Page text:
be overlooked, even if they have not done a very good job, made more of a mess
than there was to begin with, or quit shortly after starting. Say, “I see
you have tried to straighten things up. That is very nice. Thank you.”
Don’t undo your compliment by going on to say “Let me help you a little
and we can make it really nice.” Your child thought it was really nice to
begin with. To instill a sense of helpfulness in your child has little to do
with how well she does, and more with her wanting to help.

Sometimes, your child asks if she can help. When
it is really necessary to get things done in a hurry or very neatly, then it is
much easier to say “No,” and to complete the task yourself. An occasional “No,”
does not hurt anything. If the answer is usually “No,” though, your child fairly
quickly gets the message you do not want her help. By directly or indirectly
criticizing your child’s efforts, or by not allowing her to help when she wants
to, you can easily turn off just what you want to encourage.

Once you have picked up on the spontaneous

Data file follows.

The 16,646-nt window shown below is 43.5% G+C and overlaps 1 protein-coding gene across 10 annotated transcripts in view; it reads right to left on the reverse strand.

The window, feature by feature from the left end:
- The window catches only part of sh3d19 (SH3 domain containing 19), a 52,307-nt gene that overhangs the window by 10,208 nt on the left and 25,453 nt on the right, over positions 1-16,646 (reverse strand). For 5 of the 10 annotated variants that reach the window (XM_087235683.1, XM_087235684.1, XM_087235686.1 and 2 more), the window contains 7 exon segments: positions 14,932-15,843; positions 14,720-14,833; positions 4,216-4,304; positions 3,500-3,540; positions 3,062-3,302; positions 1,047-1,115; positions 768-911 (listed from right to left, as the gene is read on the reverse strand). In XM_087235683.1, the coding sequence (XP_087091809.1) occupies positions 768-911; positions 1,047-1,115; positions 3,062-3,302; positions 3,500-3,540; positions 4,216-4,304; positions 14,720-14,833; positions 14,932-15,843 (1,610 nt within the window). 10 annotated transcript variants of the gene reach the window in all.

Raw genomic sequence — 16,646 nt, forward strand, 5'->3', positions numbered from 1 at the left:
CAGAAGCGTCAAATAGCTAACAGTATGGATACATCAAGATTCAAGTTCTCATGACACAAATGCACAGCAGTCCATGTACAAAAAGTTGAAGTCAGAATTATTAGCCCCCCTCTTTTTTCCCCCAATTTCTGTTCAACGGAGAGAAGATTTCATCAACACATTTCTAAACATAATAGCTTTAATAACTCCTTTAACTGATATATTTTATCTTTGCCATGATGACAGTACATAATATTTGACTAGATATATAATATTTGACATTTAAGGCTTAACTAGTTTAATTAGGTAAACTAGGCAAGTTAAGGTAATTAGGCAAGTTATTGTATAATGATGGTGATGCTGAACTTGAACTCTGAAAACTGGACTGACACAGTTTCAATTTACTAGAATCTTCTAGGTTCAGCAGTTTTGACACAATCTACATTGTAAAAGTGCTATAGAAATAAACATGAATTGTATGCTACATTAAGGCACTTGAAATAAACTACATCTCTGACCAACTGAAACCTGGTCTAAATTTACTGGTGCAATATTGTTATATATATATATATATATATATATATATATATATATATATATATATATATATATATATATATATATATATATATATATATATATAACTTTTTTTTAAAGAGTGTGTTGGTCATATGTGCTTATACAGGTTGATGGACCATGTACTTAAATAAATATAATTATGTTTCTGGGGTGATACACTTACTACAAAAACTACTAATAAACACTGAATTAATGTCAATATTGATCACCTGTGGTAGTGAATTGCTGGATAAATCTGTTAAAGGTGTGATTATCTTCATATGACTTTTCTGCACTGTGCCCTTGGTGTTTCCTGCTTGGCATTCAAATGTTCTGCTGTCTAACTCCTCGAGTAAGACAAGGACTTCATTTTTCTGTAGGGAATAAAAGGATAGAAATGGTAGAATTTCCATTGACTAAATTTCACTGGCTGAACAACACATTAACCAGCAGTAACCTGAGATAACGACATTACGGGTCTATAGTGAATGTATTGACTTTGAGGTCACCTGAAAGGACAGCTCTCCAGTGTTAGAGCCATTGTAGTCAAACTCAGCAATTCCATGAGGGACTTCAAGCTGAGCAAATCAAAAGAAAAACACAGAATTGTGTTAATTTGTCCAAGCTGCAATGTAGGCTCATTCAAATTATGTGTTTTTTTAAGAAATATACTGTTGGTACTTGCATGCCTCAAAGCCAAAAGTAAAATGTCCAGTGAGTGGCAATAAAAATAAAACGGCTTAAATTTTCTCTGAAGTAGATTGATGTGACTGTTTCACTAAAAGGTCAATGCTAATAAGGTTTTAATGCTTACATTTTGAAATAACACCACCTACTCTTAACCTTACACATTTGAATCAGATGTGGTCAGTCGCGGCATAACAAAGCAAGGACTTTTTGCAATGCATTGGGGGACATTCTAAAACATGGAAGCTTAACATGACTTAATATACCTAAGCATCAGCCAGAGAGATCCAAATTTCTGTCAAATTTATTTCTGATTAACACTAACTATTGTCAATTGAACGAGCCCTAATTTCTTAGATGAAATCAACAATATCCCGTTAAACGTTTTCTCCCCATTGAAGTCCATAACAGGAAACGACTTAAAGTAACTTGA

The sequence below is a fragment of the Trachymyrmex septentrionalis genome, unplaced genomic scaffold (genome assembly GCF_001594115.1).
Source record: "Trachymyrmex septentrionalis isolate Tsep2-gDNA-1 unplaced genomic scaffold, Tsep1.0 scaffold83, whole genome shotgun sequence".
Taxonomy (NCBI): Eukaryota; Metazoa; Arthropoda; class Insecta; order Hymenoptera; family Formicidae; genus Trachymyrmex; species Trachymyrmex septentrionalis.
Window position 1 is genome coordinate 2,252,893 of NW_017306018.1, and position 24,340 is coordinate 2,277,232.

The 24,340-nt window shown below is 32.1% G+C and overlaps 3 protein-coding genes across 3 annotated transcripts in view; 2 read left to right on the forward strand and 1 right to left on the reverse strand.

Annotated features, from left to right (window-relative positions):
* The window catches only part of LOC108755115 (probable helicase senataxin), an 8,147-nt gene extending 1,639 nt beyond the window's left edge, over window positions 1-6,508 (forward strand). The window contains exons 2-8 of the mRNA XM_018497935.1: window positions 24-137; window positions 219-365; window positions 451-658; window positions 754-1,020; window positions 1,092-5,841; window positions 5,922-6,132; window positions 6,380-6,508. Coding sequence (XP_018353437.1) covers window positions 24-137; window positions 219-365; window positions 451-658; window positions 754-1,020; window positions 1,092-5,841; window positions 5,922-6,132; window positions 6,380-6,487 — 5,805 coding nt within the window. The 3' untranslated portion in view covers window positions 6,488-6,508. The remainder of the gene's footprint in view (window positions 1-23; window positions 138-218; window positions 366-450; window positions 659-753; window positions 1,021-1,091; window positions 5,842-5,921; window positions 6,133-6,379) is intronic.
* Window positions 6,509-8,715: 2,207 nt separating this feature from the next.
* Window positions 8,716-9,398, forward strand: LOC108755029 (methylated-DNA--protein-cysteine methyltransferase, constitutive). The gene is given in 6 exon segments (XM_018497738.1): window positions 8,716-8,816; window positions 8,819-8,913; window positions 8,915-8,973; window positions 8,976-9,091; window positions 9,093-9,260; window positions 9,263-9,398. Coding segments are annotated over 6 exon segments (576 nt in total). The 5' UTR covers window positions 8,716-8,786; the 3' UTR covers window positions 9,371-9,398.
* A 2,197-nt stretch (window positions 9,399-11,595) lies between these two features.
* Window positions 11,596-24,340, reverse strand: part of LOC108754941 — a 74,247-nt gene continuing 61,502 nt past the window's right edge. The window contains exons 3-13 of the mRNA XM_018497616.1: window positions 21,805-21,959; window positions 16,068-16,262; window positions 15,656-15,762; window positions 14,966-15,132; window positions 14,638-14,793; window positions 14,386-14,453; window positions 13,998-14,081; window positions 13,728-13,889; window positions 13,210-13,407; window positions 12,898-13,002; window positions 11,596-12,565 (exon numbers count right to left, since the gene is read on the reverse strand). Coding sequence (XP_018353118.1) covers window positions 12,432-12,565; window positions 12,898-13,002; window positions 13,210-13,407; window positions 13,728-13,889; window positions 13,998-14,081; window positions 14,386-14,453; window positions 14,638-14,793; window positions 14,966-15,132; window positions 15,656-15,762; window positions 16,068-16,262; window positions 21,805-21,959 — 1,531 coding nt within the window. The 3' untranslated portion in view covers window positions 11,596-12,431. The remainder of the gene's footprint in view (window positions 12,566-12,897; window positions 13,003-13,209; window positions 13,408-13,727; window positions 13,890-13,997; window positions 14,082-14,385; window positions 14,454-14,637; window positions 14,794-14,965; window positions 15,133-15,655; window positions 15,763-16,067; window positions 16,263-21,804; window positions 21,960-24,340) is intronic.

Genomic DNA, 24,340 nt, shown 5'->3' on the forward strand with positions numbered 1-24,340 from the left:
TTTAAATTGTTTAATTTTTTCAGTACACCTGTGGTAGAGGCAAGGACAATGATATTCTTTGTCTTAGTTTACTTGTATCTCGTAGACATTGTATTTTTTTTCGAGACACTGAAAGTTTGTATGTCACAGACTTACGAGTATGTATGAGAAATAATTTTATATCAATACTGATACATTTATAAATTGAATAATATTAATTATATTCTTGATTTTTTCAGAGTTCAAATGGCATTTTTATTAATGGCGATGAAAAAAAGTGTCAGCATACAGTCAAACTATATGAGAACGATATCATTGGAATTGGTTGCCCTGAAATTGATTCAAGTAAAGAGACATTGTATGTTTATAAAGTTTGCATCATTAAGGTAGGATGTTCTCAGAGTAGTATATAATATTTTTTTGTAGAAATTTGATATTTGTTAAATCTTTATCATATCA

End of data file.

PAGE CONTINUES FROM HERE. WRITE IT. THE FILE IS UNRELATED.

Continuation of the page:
development of a helpful attitude, the next step is to involve your child in
joint activities. You want the blocks, coloring books, and crayons picked up
off the floor. You ask your child, “Come help me pick these things
up.” Be friendly but firm. If he does not come over to help, say, “I
asked you to come help me.” Be firm and more insistent. If he still does
not come, go over and pick him up, bring him over to where the blocks and
crayons are, and say, “Now I expect you to help me.” If he still does
not help, there is no reasonable way you can make him do it. Nor is it
necessary. It is enough to bring him over to where the blocks and crayons are
and to insist he stay there until the task is completed. Once the task is
completed, and if he has not helped, you may want to make him sit on a chair,
go to his room, or experience some other negative consequence of not helping.
In general, however, asking your child to help usually works. When it does,
friendly praise is in order.

Once you have learned to usually accept your
child’s spontaneous offers or efforts to help and to frequently ask for help,
and have gotten past any problems of his refusing to cooperate or participate,
it is time to ask if you can help him. Let’s look at the same example. Your
child’s crayons, coloring books, and blocks are on the floor and need to be
picked up. You say, “Your blocks and things need put away. Let me help